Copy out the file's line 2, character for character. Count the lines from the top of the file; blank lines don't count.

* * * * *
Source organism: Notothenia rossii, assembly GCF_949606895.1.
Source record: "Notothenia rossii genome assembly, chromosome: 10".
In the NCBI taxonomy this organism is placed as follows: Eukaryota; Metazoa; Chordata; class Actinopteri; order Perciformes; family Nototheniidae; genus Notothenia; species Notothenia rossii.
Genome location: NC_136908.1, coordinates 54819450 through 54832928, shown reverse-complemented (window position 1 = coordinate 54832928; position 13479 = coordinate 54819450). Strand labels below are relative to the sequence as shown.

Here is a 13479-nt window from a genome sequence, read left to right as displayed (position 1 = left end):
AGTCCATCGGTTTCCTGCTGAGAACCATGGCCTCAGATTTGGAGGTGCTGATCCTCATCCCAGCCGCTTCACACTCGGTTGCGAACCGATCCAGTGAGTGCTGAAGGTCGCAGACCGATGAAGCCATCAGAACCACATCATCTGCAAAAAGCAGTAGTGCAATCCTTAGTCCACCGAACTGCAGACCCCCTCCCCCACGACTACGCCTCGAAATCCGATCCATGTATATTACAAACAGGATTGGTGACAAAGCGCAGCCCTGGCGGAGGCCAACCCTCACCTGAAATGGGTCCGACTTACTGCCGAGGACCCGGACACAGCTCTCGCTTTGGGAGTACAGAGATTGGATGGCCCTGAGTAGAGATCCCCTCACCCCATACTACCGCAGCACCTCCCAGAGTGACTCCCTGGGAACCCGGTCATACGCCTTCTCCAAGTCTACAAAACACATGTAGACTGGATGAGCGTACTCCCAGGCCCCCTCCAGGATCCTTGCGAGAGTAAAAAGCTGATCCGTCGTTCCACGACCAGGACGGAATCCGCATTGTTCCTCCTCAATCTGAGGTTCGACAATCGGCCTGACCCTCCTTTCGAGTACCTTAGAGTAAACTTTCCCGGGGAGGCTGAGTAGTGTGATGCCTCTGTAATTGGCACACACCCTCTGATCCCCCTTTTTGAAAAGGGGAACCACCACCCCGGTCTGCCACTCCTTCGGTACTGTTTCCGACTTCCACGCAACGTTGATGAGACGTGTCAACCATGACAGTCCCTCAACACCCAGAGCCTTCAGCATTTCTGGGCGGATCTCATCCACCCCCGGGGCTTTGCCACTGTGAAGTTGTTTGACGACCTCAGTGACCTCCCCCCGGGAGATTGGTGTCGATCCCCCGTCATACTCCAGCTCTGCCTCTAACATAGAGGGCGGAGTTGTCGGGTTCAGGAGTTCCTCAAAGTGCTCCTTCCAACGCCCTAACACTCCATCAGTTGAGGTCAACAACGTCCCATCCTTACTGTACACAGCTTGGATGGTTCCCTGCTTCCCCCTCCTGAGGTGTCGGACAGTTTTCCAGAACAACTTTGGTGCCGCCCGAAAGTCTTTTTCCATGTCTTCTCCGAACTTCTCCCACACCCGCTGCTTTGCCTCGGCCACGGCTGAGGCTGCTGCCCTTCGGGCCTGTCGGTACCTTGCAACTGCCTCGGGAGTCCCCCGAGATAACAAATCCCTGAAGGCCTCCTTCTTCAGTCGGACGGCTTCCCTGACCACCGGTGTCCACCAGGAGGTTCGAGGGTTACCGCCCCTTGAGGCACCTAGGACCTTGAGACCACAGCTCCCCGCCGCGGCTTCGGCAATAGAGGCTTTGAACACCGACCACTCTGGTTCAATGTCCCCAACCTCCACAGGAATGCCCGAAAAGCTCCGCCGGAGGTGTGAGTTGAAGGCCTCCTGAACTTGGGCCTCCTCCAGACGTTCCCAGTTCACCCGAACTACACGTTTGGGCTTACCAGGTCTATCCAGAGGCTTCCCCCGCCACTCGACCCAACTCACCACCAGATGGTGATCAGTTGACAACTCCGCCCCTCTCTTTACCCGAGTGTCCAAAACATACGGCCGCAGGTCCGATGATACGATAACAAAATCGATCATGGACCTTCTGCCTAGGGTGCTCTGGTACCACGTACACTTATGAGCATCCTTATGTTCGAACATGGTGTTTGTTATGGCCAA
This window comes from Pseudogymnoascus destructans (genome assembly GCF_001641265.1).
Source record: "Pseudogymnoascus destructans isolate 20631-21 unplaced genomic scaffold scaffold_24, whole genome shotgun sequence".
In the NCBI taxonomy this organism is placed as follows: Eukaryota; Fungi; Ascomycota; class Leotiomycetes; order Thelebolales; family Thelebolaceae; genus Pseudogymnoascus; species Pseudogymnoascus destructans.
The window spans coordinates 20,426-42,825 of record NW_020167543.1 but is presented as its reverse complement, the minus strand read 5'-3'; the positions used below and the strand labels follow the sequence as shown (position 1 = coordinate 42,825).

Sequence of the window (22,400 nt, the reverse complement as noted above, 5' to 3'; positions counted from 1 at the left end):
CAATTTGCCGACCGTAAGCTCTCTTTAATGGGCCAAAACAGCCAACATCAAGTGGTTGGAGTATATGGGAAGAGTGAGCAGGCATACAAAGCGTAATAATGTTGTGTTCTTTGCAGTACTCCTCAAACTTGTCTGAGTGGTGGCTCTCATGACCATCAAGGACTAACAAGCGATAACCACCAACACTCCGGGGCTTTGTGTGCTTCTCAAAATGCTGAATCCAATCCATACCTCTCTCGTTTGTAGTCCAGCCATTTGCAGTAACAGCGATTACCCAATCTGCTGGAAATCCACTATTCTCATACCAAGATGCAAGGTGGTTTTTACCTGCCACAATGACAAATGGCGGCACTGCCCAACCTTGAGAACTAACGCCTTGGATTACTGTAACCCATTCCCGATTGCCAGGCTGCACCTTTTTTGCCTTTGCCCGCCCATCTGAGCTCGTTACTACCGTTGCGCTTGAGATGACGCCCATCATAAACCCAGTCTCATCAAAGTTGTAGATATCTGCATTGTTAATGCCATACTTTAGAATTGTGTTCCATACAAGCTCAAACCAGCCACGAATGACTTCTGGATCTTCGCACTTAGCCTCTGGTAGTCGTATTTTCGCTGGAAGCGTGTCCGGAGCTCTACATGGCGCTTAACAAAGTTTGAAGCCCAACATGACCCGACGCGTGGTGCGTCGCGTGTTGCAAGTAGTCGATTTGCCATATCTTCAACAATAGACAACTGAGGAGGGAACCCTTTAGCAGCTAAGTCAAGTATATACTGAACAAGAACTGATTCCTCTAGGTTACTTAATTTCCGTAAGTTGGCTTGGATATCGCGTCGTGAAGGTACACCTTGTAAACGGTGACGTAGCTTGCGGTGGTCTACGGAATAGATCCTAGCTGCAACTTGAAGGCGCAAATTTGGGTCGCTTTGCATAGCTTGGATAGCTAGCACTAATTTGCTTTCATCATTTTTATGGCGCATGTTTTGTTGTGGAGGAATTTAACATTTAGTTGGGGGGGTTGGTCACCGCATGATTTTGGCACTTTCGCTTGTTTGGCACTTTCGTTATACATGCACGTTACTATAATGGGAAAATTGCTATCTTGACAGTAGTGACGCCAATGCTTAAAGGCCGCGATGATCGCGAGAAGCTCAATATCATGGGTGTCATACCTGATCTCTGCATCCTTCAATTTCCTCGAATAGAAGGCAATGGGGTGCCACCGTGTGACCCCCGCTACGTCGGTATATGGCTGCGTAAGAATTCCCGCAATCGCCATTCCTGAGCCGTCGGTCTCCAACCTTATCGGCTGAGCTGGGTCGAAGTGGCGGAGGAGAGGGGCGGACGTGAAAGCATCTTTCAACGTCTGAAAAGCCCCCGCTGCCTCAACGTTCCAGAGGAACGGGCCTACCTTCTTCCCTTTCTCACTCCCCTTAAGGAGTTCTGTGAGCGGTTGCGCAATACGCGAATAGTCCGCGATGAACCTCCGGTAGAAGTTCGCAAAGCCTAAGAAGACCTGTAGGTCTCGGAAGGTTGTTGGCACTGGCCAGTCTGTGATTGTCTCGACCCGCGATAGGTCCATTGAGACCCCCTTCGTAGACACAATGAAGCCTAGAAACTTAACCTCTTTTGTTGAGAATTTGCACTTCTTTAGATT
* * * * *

Source record: "Notothenia rossii genome assembly, chromosome: 10".